No. 2: 2018 Boston Red Sox

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    J.D. Martinez
    AP Photo/Matt Slocum

    Record: 108-54
    Pythagorean Record: 103-59
    Postseason Record: 11-3

    Boston has produced some great champions over the past 20 years, but there's little question that the 2018 version was the best of the bunch, winning at least 10 more games than each of the 2004, 2007 and 2013 squads and never even flirting with getting eliminated in the postseason.

    The 1-2 punch of Mookie Betts and J.D. Martinez was incredible, as each star posted an OPS north of 1.000. They also had Andrew Benintendi and Xander Bogaerts putting up solid numbers at the dish, which made for a near-constant state of run-scoring opportunities.

    (And when Steve Pearce out of nowhere hit three home runs in the World Series, Boston became unfair to play against.)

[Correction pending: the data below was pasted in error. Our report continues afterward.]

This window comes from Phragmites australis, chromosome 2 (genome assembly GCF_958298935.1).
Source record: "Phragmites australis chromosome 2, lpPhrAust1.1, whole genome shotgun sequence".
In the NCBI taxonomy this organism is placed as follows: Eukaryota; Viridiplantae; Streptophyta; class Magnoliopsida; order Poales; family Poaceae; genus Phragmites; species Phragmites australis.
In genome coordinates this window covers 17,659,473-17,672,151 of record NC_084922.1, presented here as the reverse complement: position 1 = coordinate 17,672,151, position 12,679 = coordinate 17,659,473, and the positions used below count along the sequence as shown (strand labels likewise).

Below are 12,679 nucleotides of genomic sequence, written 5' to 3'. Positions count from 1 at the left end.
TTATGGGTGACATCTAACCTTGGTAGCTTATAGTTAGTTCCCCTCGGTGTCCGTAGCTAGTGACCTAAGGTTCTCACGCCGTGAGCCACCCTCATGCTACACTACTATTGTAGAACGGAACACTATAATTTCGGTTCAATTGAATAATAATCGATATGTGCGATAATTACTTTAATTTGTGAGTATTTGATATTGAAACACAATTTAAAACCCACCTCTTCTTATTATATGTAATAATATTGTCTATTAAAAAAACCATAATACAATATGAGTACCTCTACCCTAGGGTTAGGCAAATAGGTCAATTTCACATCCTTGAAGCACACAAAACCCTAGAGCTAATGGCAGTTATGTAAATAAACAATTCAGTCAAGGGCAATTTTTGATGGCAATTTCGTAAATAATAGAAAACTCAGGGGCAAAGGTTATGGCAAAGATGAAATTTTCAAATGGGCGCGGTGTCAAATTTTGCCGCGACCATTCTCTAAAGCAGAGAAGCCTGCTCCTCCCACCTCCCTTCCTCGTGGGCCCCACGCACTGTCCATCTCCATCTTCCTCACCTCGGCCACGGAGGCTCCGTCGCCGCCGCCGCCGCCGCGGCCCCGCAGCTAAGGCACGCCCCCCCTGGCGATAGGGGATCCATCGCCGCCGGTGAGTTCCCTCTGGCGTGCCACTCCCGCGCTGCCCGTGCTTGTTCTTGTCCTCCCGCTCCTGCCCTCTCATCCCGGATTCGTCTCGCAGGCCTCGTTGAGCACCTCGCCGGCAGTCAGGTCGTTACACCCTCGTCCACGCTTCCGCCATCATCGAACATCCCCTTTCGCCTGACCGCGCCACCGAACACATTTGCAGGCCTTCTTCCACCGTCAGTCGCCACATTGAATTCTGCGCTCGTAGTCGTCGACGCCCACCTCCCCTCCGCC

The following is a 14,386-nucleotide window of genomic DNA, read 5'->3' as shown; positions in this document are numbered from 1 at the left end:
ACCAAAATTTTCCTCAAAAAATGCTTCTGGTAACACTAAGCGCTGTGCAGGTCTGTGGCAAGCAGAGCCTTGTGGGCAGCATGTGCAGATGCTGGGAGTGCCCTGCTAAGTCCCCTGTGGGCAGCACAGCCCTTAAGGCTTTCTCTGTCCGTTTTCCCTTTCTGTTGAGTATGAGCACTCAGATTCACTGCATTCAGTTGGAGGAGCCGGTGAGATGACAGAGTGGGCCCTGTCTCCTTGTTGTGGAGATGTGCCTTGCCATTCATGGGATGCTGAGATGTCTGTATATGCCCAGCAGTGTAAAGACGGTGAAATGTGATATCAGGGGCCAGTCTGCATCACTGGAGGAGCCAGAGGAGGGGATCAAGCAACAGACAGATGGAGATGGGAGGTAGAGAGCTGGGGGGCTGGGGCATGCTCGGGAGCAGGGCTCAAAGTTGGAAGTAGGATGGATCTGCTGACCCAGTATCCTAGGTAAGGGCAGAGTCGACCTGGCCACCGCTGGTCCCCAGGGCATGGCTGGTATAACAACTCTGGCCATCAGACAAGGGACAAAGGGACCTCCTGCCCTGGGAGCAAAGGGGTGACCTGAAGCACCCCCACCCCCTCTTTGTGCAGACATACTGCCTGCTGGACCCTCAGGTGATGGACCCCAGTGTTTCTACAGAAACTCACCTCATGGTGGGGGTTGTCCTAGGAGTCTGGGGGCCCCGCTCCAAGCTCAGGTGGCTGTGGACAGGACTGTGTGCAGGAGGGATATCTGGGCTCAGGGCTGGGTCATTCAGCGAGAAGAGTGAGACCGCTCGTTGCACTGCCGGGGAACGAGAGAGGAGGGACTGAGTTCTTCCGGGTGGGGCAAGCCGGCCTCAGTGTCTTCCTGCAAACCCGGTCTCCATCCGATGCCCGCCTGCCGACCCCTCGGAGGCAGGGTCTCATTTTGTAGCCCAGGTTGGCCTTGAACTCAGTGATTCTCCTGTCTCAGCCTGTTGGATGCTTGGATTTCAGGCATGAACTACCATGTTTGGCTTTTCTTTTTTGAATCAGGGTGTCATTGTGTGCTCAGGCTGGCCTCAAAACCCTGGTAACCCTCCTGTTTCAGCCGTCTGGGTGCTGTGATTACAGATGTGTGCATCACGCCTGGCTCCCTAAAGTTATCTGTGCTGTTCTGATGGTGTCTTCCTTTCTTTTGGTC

This was also the year that Chris Sale posted the lowest ERA of his career as a starter (2.11), while David Price won 16 games and Craig Kimbrel saved 42. So, Boston had great pitching to go along with its almost unstoppable offense.

No. 1: 2022 Houston Astros

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    Justin Verlander
    AP Photo/Matt Slocum

    Record: 106-56
    Pythagorean Record: 106-56
    Postseason Record: 11-2

    A lot of people are going to be annoyed by this ranking and will accuse me of getting too wrapped up in the moment.